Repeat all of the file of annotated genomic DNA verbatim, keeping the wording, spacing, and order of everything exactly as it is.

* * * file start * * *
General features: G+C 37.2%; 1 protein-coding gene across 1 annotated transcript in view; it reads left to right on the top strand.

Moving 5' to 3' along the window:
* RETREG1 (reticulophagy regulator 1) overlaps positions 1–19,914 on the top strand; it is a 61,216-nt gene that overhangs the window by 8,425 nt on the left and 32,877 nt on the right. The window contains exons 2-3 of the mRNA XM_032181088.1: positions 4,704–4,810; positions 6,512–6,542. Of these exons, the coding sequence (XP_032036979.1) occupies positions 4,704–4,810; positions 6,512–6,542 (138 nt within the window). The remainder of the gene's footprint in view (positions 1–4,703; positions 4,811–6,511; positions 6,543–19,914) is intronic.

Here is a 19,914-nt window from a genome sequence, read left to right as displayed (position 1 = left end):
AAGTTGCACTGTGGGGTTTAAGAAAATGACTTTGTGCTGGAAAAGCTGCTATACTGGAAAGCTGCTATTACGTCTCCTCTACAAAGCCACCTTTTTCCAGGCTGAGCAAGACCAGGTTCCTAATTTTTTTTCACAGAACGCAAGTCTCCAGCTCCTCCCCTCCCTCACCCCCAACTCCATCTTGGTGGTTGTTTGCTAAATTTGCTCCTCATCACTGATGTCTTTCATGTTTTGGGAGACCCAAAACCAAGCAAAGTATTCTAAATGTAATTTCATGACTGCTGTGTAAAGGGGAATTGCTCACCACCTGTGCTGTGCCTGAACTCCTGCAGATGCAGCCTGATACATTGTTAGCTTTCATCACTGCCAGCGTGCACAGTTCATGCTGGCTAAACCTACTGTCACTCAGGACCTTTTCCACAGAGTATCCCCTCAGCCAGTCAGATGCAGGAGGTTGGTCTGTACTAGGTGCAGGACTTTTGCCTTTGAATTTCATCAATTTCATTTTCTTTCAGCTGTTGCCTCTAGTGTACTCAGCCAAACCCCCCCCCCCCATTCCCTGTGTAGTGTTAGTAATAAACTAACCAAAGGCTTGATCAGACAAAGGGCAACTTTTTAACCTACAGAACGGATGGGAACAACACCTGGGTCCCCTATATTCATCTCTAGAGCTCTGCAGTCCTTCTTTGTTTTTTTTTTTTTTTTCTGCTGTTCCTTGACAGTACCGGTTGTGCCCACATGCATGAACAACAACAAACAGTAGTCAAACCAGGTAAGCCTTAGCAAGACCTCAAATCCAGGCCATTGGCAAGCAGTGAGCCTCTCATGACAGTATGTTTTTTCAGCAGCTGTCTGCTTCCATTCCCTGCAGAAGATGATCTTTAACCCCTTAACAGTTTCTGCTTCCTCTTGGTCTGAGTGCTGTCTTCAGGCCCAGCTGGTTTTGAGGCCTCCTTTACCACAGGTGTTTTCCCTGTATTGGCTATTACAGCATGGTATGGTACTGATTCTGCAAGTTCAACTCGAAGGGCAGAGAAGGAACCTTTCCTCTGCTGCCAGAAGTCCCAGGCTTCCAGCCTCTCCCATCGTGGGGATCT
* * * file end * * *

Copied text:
General features: G+C 37.2%; 1 protein-coding gene across 1 annotated transcript in view; it reads left to right on the top strand.

Moving 5' to 3' along the window:
* RETREG1 (reticulophagy regulator 1) overlaps positions 1–19,914 on the top strand; it is a 61,216-nt gene that overhangs the window by 8,425 nt on the left and 32,877 nt on the right. The window contains exons 2-3 of the mRNA XM_032181088.1: positions 4,704–4,810; positions 6,512–6,542. Of these exons, the coding sequence (XP_032036979.1) occupies positions 4,704–4,810; positions 6,512–6,542 (138 nt within the window). The remainder of the gene's footprint in view (positions 1–4,703; positions 4,811–6,511; positions 6,543–19,914) is intronic.

Here is a 19,914-nt window from a genome sequence, read left to right as displayed (position 1 = left end):
AAGTTGCACTGTGGGGTTTAAGAAAATGACTTTGTGCTGGAAAAGCTGCTATACTGGAAAGCTGCTATTACGTCTCCTCTACAAAGCCACCTTTTTCCAGGCTGAGCAAGACCAGGTTCCTAATTTTTTTTCACAGAACGCAAGTCTCCAGCTCCTCCCCTCCCTCACCCCCAACTCCATCTTGGTGGTTGTTTGCTAAATTTGCTCCTCATCACTGATGTCTTTCATGTTTTGGGAGACCCAAAACCAAGCAAAGTATTCTAAATGTAATTTCATGACTGCTGTGTAAAGGGGAATTGCTCACCACCTGTGCTGTGCCTGAACTCCTGCAGATGCAGCCTGATACATTGTTAGCTTTCATCACTGCCAGCGTGCACAGTTCATGCTGGCTAAACCTACTGTCACTCAGGACCTTTTCCACAGAGTATCCCCTCAGCCAGTCAGATGCAGGAGGTTGGTCTGTACTAGGTGCAGGACTTTTGCCTTTGAATTTCATCAATTTCATTTTCTTTCAGCTGTTGCCTCTAGTGTACTCAGCCAAACCCCCCCCCCCCATTCCCTGTGTAGTGTTAGTAATAAACTAACCAAAGGCTTGATCAGACAAAGGGCAACTTTTTAACCTACAGAACGGATGGGAACAACACCTGGGTCCCCTATATTCATCTCTAGAGCTCTGCAGTCCTTCTTTGTTTTTTTTTTTTTTTTCTGCTGTTCCTTGACAGTACCGGTTGTGCCCACATGCATGAACAACAACAAACAGTAGTCAAACCAGGTAAGCCTTAGCAAGACCTCAAATCCAGGCCATTGGCAAGCAGTGAGCCTCTCATGACAGTATGTTTTTTCAGCAGCTGTCTGCTTCCATTCCCTGCAGAAGATGATCTTTAACCCCTTAACAGTTTCTGCTTCCTCTTGGTCTGAGTGCTGTCTTCAGGCCCAGCTGGTTTTGAGGCCTCCTTTACCACAGGTGTTTTCCCTGTATTGGCTATTACAGCATGGTATGGTACTGATTCTGCAAGTTCAACTCGAAGGGCAGAGAAGGAACCTTTCCTCTGCTGCCAGAAGTCCCAGGCTTCCAGCCTCTCCCATCGTGGGGATCT